A high-ranking Broward sheriff’s official under scrutiny for his association with alleged master conman Scott Rothstein has a friend and patron in high places: Gov. Charlie Crist.
Tom Wheeler, second in command at Broward Sheriff’s office, was a fraternity brother with Crist at Florida State University in the late 1970s. Crist has helped him land at least two state jobs since 2001. During that time, Wheeler’s yearly salary climbed from $47,239 to $166,000 now.
Wheeler, currently the Broward undersheriff, was one of the top local law enforcement officials wooed by Rothstein, a disbarred Fort Lauderdale lawyer accused by federal officials of running a $1.2 billion Ponzi scheme. Wheeler took at least two private jet flights with Rothstein, and has declined to answer the Sun Sentinel’s questions about the trips and his relationship with Rothstein, who is now in federal detention.
Wheeler’s boss, Sheriff Al Lamberti, said earlier this month that he’d investigate, but appears to be backing off that statement. In a recent interview, Lamberti bristled at the suggestion he might be going easy on his subordinate because of Wheeler’s connections to Florida’s governor.
“Nobody is bigger than the agency, not even me,” Lamberti said. “You step over the line, I’m not going to tolerate it.”
Yet the sheriff has been slow to investigate Wheeler, who flew with Rothstein to attend Miami Dolphins and University of Florida football games in 2008.
It was only after the Sun Sentinel showed the sheriff a photograph of Wheeler in a plane with Rothstein that Lamberti said he would look into it.
“Things have been brought to my attention that have required me to initiate a BSO internal affairs investigation, and that investigation is under way,” Lamberti said Jan. 4.
In his interview last week , though, Lamberti acknowledged no investigation has begun, and said he’s not sure there is a need for one.
At issue is whether Wheeler accepted free travel from Rothstein or a Rothstein associate and failed to report it. According to the Florida Commission on Ethics, the Sheriff’s Office lists Wheeler as an employee required to disclose his finances, so he must also report any gifts he has received that are worth more than $100. Wheeler has not reported receiving any gifts.
Lamberti, though, now says the Sheriff’s office may have gone overboard in including Wheeler on the list of employees required to make financial disclosures, and that the gift-reporting requirement may not apply to him.
“Right now, it’s not clear,” the sheriff said, adding that “I think people are being unfair to Tom Wheeler.”
Wheeler, 51, did not respond to a request from the SunSentinel for comment.
The sheriff said he’s known Wheeler himself for some 30 years, and that Crist did not influence his decision to hire him in December 2007. Wheeler listed the governor first among his references, and was hired as the Sheriff’s Office executive director of professional standards at a salary of $158,000 a year.
Before coming to Broward County, Wheeler made $100,000 as an administrator at the Florida Department of Law Enforcement, a job he got in December 2006 after working with FDLE on security issues during Crist’s successful gubernatorial campaign and as a security consultant on his inaugural committee.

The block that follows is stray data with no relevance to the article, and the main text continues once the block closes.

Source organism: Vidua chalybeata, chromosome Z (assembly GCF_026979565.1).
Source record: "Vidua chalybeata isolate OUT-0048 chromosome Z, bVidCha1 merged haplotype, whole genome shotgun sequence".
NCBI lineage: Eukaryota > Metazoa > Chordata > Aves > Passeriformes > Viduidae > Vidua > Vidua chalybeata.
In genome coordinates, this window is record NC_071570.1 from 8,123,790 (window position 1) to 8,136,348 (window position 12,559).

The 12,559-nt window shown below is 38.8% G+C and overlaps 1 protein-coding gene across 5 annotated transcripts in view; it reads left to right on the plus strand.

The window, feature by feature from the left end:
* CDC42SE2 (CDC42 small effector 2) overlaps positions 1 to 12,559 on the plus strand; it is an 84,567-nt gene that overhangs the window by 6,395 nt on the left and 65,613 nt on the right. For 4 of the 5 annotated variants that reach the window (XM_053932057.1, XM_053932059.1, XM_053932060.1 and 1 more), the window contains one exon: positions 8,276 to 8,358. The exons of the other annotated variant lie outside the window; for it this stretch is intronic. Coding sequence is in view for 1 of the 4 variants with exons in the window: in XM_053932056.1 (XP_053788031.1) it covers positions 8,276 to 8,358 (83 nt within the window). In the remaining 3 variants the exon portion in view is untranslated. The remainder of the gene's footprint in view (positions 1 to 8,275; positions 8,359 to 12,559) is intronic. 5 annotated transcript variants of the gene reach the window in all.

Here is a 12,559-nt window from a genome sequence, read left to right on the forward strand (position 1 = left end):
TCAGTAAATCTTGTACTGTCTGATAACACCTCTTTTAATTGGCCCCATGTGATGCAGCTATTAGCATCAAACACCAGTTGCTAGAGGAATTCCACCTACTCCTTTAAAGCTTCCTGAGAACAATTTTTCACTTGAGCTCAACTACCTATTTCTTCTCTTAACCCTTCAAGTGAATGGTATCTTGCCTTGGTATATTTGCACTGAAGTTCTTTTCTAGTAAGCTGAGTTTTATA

As he was climbing the ladder in Tallahassee, Crist found jobs for his fellow Pi Kappa Alpha member on at least two occasions.
After January 2001, when Crist was sworn in as Florida’s commissioner of education, Wheeler got a job as educational policy director in South Florida, for the Department of Education. Wheeler, who has a criminology degree from Florida State, lists no experience in education policy on his resume. He started at a salary of $75,000, a significant increase over his previous $47,000-a-year job as an investigator for the Department of Environmental Protection.
Two years later, when Crist was sworn in as Florida’s attorney general, he brought Wheeler along, and gave him the title of “director of law enforcement relations” at the Attorney General’s office and reclassified the position to senior management.
Lamberti, who was appointed Broward sheriff by Crist in September 2007, said he’s had no communication with the governor or his office about Wheeler and his ties to Rothstein.
At the moment, Lamberti said, he has no evidence that Wheeler’s relationship with Rothstein goes beyond the two jet trips or that Rothstein got anything in return, such as legal work from BSO.
If that changes, “then I will commence an investigation” and consider asking an outside agency to conduct it, Lamberti said. “Right now I have full confidence that he can perform his job.”
Though there have been allegations that Wheeler took a golf trip to Ireland last fall that was paid for by Rothstein, Lamberti said he’s confident Wheeler is telling the truth when he says he went on the trip but that Rothstein didn’t pay for it.
A Crist spokesman did not respond to questions about Wheeler.
Lamberti’s right-hand man at BSO, executive officer David Benjamin, also was associated with Rothstein. Lamberti acted swiftly in that case, transferring Lt. Benjamin to a different job and opening an Internal Affairs investigation into his business dealings with Rothstein.
“He clearly stepped over the boundary about what’s permitted by a BSO deputy,” Lamberti said.